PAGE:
Self-diagnosing pubic lice can be particularly difficult because the lice are so small and can move quickly. To get properly diagnosed you can visit a sexual health clinic or a GP.
If you suspect you have pubic lice, a doctor or nurse will examine the affected area to look for lice and nits. They may need to use a magnifying glass to get a closer look.
If your doctor finds both lice and nits, you are suffering from an active lice infestation and will be given treatment. If your doctor can identify nits but cannot find any lice, you may not have an active infestation although many doctors may recommend treatment anyway to prevent the nits from hatching.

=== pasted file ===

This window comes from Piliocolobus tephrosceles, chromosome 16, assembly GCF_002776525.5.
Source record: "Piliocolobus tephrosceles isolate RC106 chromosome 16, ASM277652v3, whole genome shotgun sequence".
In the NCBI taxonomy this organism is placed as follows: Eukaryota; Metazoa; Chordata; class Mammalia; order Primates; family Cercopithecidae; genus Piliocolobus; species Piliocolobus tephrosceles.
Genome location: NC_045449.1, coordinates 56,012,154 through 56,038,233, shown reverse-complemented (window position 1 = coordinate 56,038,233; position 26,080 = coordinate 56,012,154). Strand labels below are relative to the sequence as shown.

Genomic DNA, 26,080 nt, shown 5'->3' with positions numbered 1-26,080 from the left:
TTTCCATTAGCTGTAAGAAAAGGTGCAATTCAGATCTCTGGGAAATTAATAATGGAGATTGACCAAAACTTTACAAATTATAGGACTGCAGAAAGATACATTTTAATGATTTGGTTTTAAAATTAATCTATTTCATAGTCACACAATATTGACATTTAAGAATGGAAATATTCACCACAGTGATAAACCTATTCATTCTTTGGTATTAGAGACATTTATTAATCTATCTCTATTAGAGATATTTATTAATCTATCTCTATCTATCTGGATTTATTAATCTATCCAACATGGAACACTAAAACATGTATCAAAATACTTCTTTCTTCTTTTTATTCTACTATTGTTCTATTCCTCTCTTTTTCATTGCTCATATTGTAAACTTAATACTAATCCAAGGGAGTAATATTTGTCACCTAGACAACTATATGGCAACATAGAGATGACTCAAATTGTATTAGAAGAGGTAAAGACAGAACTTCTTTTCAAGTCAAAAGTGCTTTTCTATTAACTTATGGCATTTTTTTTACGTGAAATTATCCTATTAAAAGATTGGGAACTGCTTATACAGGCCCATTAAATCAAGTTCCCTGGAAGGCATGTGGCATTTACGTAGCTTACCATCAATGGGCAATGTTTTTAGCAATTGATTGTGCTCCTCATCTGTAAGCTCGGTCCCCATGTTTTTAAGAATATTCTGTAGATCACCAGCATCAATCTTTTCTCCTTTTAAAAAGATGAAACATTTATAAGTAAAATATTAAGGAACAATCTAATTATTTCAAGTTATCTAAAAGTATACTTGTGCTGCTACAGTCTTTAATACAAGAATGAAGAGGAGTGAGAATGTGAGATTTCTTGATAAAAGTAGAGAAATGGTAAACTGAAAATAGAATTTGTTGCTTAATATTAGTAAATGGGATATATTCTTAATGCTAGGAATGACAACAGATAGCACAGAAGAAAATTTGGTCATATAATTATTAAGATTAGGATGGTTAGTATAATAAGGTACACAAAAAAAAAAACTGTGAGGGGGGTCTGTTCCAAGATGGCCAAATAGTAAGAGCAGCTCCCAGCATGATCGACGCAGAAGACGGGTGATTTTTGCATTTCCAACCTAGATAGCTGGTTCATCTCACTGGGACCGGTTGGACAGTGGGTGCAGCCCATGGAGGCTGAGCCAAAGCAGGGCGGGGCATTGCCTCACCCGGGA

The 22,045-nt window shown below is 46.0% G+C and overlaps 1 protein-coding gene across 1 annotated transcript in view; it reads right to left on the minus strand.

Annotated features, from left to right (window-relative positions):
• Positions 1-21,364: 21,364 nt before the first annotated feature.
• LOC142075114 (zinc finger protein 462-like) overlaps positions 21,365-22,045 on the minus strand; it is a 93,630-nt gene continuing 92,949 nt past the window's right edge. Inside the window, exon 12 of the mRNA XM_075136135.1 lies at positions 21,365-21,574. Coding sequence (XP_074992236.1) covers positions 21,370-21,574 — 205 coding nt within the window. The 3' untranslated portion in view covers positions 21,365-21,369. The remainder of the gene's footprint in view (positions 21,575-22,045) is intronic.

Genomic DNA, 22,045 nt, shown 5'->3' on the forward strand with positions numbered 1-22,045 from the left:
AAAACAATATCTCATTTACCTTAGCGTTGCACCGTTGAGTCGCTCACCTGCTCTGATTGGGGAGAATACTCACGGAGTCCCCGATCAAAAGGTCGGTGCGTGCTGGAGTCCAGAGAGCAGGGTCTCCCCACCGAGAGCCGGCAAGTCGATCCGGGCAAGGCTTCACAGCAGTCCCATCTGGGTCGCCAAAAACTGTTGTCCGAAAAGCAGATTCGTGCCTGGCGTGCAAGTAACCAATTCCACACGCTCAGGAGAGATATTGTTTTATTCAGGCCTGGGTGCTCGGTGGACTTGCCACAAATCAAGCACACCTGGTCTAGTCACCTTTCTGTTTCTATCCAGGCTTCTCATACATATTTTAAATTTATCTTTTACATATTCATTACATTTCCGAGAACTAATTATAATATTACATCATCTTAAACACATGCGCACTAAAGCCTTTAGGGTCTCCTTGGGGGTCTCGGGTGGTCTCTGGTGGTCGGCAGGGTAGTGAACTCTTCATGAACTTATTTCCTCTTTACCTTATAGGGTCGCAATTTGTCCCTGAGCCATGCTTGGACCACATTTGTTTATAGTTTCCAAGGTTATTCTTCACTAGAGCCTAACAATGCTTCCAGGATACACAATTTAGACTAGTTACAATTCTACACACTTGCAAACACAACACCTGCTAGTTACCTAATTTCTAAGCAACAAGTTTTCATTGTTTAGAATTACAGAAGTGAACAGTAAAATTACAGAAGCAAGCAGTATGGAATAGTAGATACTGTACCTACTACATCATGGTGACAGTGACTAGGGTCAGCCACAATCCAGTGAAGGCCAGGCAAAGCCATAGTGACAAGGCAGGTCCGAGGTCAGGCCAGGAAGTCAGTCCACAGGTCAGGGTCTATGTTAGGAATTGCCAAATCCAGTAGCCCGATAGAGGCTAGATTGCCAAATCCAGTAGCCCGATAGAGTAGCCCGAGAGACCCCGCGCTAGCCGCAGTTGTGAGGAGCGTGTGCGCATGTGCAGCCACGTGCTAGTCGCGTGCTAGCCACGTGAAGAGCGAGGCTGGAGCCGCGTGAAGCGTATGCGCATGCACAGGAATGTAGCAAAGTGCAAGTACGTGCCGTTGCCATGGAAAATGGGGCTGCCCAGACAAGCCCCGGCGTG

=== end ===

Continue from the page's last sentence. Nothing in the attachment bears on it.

Your doctor may also look for other signs of infestation. Small blueish spots caused by lice bites may be present on the affected area. Your doctor may also look for signs of irritation from scratching.
Your doctor might recommend that your sexual partner also receives treatment for pubic lice as the lice are easily spread during close bodily contact. Both you and your partner may be advised to undergo testing for HIV and other sexually transmitted infections (STIs).
What are pubic lice?
Symptoms of pubic lice
Treating pubic lice
Sources: Family Planning Association; NHS Choices; Sexual Health Scotland